Residential Solar Power plus Energy Storage looks poised to grow over the coming years as the technology improves, prices come down, and more financing models become available. With new advanced battery storage products coming from companies such as Tesla and SolarCity, Enphase, Sunrun and others, home energy storage will be a hot space and allow homeowners the opportunity to generate, store, and use their own power. Utility executives are keeping a close eye on both the risks and the potential opportunities.
Sungevity, a California-based company that bankrolls the option to lease solar panels for an increasing number of Americans, is coming to five northeastern states -- in an ice pop truck.
As part of the company's Rooftop Revolution campaign, Sungevity representatives will pile into a bio-diesel-powerd ice pop truck equipped with solar panels and tour New York, New Jersey, Maryland, Massachusetts and Delaware. Destinations along the route include events like music festivals, county fairs, farmers markets and minor league baseball games.
Two other solar lease providers, SunRun and SolarCity, are already active in parts of New England and the Mid-Atlantic.
Judging from a 2006 survey, a remarkable number of U.S. homeowners have become interested residential solar energy in recent years.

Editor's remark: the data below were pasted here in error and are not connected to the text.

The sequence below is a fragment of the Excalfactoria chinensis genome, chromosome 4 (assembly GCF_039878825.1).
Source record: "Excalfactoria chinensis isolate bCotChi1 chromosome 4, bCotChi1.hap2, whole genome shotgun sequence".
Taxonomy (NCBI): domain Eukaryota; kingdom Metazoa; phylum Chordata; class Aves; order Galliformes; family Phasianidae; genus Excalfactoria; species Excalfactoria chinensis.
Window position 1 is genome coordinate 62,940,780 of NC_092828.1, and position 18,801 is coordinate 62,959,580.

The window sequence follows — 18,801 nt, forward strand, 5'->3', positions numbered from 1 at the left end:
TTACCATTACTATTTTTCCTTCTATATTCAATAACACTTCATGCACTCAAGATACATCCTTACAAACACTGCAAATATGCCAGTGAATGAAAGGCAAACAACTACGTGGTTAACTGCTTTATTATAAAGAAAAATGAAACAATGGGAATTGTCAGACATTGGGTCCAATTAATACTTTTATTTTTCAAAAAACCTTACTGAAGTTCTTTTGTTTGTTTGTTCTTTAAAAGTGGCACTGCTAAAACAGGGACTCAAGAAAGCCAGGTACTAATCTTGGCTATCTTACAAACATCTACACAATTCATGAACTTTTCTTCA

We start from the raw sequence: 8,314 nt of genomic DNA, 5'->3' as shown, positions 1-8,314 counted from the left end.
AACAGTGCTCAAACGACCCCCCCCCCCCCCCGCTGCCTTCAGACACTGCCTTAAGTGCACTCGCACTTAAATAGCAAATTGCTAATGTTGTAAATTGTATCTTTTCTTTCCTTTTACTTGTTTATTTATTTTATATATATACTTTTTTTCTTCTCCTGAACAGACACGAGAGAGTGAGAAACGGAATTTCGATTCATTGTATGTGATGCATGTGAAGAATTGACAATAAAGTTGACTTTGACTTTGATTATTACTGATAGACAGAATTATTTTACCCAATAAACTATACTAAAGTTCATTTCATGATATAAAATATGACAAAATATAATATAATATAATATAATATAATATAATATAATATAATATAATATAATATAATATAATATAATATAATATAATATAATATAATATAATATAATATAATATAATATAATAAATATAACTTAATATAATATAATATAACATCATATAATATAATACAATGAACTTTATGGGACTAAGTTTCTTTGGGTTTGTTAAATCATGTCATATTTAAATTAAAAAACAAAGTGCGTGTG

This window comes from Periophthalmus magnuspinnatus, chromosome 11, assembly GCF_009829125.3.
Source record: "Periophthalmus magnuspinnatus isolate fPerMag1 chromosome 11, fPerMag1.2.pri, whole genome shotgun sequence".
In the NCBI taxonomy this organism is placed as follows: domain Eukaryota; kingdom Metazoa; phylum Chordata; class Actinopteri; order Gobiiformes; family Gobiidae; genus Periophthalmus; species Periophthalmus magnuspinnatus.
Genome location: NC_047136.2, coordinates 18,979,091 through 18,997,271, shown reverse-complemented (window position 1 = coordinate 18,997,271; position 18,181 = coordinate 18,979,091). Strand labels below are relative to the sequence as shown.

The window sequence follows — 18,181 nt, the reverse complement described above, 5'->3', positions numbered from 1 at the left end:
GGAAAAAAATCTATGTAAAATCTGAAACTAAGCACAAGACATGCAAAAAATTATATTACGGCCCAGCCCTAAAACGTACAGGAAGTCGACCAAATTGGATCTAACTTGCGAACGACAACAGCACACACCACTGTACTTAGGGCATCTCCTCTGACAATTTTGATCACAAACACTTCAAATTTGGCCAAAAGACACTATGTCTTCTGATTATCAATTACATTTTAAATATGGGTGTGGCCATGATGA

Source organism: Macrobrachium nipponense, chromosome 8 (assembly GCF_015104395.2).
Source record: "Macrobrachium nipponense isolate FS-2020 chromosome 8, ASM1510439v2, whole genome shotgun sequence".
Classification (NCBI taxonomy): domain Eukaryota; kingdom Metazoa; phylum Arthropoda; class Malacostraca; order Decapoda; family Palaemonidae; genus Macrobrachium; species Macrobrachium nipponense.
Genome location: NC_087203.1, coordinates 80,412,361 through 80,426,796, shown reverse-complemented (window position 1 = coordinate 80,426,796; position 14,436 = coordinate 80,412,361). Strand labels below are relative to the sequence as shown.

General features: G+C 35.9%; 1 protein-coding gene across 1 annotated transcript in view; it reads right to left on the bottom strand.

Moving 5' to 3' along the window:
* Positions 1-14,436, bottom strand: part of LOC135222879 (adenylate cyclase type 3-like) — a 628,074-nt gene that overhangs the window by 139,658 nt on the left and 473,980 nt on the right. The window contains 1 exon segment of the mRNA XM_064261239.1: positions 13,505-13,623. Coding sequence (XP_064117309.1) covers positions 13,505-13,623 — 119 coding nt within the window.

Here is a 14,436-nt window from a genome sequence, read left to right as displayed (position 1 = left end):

As a result, more and more U.S. homebuilders are actively building out their solar-powered home offerings. Big-name builders like Pulte Homes, Meritage Homes and KB Home have all been jockeying for top spot as the provider solar-powered, energy-efficient homes.
KB Home is the latest to notch a success.
The Los Angeles-based homebuilder yesterday announced the grand opening of a solar home community in Lancaster, California. Situated in Antelope Valley, KB Home's Arroyo community is the first in the area to offer solar energy systems as a standard feature on all new homes.
To be sure, the standard systems on offer aren't particularly large.
Each year, Larry Sherwood of the Interstate Renewable Energy Council (IREC) releases an annual report summarizing recent trends in the U.S. solar energy market. And guess what? (Get excited...)
His latest report, U.S. Solar Market Trends 2010, was released just a couple of days ago.
In it, you'll read about the phenomenal growth witnessed by the solar industry in 2010. Main highlights include:
- The capacity of photovoltaic (PV) installations completed in 2010 doubled compared to the similar figure in 2009.
- Much of this gain was due to growth in utility-scale solar PV projects,
The world of solar leasing just got a whole lot more interesting.
Last week, Google announced a plan to invest $280 million in SolarCity, a California-based company that offers solar leases in ten states across the U.S.
Hours after, news broke that Suntech Power Holdings Co. Ltd -- a large China-based manufacturer of solar panels -- was working on plans to offer a solar home energy lease option of its own. Both developments are likely to increase the availability of solar leases to qualifying homeowners in select states.